I got on a regular sleeping schedule. I get up around the same time every day and go to bed about the same time as well. This routine has improved my fatigue symptoms. Honestly, if I don’t get a enough sleep every single night I feel it the next day, and then it’s worse the next day and so on. The longer I go without proper sleep the longer it takes for me to recover & my fatigue worsens. I’ve noticed things can snowball pretty quickly.
I committed to an eating routine. I make sure to eat 2 or 3 meals each day around the same time. I usually do a smoothie packed with nutrients around lunchtime. This is the only way I can get in the fruits & veggies my body needs, since I can’t eat most of them on a normal low residue, low fiber diet. If I’m not feeling as well–I will do small snacks consistently throughout the day, so my symptoms don’t worsen.
I also do my best to limit stress. This is the hardest one! You don’t have too much control over stress. Life is stressful. There is just no getting around that in this day and age. BUT you can train yourself you react differently to stress… over time. I am in the middle of that process right now. I use mindfulness and breathing techniques to help with stress and anxiety! And it does work for me. I notice a pretty significant improvement since I was first diagnosed. When those tools don’t work for me, I just do the best I can. Sometimes that means distracting my brain in whatever way I can come up with at the time! No one is perfect–remember that and go easy on yourself.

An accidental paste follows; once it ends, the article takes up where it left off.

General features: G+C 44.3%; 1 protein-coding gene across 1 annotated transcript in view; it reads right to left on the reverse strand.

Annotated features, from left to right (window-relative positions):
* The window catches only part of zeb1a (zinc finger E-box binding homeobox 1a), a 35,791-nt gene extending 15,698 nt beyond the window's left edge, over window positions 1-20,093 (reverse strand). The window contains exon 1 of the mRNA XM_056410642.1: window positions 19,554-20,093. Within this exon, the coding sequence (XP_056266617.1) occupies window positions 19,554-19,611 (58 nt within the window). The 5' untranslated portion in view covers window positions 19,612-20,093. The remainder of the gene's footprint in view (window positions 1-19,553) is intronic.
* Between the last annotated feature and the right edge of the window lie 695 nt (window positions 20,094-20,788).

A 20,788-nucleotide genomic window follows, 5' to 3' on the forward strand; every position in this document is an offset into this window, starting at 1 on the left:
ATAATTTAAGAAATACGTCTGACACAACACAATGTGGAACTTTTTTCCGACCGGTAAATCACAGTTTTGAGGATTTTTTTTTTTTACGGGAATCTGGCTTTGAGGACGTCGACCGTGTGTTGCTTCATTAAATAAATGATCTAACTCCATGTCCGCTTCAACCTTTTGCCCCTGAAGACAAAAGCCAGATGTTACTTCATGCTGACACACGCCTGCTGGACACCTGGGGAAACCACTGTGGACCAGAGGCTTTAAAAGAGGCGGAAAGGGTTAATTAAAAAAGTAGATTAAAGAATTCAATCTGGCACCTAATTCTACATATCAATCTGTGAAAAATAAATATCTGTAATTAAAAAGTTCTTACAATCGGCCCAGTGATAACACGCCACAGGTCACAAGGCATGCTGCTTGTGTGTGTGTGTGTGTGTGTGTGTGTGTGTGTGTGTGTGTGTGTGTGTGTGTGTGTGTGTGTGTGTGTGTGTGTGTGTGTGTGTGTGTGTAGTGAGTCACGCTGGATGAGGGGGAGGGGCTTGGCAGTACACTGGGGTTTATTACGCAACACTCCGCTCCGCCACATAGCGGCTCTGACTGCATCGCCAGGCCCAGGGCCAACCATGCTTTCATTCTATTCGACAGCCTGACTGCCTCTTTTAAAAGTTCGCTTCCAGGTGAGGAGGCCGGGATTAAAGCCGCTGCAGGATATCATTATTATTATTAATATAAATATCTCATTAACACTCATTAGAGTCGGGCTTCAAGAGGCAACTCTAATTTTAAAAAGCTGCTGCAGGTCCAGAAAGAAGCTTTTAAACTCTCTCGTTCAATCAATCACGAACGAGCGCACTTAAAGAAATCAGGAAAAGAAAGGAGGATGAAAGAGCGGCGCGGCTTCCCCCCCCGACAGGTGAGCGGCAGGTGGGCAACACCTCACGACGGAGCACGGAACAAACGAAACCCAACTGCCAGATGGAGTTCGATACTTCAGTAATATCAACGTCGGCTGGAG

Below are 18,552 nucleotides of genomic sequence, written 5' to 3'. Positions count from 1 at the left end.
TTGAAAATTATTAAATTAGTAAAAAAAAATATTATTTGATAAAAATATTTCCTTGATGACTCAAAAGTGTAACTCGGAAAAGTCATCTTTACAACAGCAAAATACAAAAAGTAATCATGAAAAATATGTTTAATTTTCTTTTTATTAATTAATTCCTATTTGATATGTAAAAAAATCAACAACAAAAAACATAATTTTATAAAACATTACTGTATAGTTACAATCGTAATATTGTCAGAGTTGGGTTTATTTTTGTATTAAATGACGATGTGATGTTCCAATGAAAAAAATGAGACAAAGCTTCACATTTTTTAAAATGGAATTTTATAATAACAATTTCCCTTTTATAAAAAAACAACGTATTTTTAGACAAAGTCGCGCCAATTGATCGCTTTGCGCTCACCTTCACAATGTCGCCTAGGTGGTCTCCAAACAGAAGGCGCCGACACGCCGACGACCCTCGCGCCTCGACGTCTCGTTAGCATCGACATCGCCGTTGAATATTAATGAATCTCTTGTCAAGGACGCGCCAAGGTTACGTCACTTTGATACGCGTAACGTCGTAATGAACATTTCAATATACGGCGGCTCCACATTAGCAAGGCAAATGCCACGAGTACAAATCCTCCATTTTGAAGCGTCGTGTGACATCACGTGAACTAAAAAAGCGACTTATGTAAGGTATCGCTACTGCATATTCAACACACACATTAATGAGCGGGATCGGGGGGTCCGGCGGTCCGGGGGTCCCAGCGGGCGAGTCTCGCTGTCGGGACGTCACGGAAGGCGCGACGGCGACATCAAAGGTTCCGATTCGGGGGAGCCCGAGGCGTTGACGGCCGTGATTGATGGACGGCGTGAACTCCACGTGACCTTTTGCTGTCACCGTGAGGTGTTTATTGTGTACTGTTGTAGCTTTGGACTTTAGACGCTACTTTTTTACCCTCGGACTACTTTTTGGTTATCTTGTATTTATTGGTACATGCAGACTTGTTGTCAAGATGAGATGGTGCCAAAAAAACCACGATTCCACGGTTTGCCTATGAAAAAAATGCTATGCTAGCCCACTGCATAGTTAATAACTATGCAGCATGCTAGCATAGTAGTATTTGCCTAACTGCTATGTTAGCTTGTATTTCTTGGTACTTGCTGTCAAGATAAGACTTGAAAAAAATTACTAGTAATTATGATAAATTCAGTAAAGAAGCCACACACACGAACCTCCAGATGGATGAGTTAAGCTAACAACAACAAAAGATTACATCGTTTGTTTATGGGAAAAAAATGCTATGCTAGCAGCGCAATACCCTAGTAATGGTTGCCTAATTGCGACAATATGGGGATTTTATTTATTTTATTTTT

I hope sharing these things with you has made you really stop and think about a different component to improving your quality of life. Medication or medical treatment is one component. But if you are juggling 3 jobs to pay the bills and stressing over every little thing that jumps on your plate during the week, do you think that medication is going to make a lick of difference? That can’t be healthy for your body! The body isn’t meant to live in a constant state of stress and anxiety. And honestly, no one should have to live like that, right?
Talk with your healthcare team about your concerns if you think something in your lifestyle may be contributing to your symptoms! You shouldn’t have to live with it! Make a commitment to yourself. YOU should be the priority and everything else will fall into place.
How have you noticed that your lifestyle impacts your IBD? Does sleep effect you as bad as it does me? I’m curious if it is the same factors that upset your disease! Have you noticed any other factors that play a part into your disease activity?